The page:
Overall length: 82.9 cm / 32.6 inch
Blade length: 67 cm / 26.4 inch
Blade thickness: forte 6.5 mm, middle 4 mm, near tip 3.5 mm
Blade width: forte 36.5 mm, middle 31 mm, near tip 28 mm
Weight without scabbard: 650 grams
Point of balance: 18 cm from guard
Materials: Iron, steel, brass, wood, cotton, lacquer.
Dating: 19th century
We present a Chinese military saber of the mid 19th century with very good machi (馬齒) or "horse tooth" patterned blade. It has a pattern welded blade with inserted high-carbon edge. The name refers to the effect created at the edge, where the line between the layers of folded steel and exposed high carbon plate are serrated.
This effect is created by bending the edge section of the nearly finished saber and grinding each side where more of the high spots is taken off, so you look deeper into the blade's structure in these points. It's a very labor intensive process and among Chinese swords it's even more rare than the highly prized twistcore. The serrations are usually of equal size and interval, but the slightest sharpening will change their look as other layers are exposed to the eye. This is why many horse tooth patterned blades come with slightly distorted serrations, especially at the places where the saber is most likely re0sharpened several times. Such effects can also be observed on this blade.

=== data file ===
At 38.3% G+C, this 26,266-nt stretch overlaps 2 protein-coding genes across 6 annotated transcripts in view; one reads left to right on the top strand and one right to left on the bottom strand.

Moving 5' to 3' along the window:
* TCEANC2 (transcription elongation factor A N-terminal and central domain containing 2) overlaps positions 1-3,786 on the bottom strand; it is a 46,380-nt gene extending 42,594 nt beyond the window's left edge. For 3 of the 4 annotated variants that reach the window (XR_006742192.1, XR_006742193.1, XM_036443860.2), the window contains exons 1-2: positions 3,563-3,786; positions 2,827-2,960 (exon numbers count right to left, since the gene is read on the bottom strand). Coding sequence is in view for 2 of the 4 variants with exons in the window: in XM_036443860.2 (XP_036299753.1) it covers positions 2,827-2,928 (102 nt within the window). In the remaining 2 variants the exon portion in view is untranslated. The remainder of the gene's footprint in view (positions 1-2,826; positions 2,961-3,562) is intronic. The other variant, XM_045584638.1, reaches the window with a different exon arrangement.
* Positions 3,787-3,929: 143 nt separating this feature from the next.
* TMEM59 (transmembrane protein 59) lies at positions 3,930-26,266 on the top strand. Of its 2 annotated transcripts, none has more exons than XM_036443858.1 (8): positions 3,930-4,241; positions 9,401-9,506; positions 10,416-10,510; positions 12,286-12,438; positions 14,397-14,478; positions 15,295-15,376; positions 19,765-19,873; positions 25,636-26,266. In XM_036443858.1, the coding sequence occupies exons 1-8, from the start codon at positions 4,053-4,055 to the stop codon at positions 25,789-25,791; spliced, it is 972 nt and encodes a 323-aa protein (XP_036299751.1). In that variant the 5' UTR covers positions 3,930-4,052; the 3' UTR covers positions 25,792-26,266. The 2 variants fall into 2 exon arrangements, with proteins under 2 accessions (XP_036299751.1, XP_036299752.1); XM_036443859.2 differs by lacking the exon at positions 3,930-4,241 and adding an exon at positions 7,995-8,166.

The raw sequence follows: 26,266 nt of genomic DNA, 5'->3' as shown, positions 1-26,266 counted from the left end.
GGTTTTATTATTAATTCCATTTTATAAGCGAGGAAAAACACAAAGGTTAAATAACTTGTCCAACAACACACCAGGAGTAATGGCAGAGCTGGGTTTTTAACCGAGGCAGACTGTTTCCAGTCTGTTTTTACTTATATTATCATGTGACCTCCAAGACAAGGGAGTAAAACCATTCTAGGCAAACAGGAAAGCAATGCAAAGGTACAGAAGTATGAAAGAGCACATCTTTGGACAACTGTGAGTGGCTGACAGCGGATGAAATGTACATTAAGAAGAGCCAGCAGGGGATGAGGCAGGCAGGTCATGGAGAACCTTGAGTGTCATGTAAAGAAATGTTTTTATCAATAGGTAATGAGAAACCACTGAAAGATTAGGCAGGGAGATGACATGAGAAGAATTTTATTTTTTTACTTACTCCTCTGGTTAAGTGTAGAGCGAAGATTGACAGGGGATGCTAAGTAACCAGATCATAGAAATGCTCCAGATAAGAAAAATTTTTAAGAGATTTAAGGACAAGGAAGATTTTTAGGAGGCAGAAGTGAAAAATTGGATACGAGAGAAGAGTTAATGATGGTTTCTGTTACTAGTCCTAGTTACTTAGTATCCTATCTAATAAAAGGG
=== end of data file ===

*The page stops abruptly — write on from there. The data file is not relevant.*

The saber is complete with original handle, original lacquered scabbard, even the grip wrap is original. Handle peening is also intact and original. It comes with its original, full set of pierced brass fittings typical for military officer sabers of the mid 19th century. All fittings with dragon and scrolling motifs. The substantial guard has a chiseled motif of two facing dragons chasing a flaming pearl on the handle side.
In nice, all original condition. The blade is in very good condition, there are some losses to the other parts: A crack at the scabbard mouth fitting, and some damage to the scabbard end piece. Some losses to the scabbard lacquer, but overall the scabbard is in good shape. Due to shrinkage of the handle the pommel and ferrule are a little loose. The guard is tight. A tiny nick in the blade. No pitting. The grooves are well defined, deep, and run true. The blade has a nice, stiff yet springy temper.
A very good and representative example of a mid 19th century officer saber, retaining all its original parts and with an extremely rare horse-tooth patterned blade.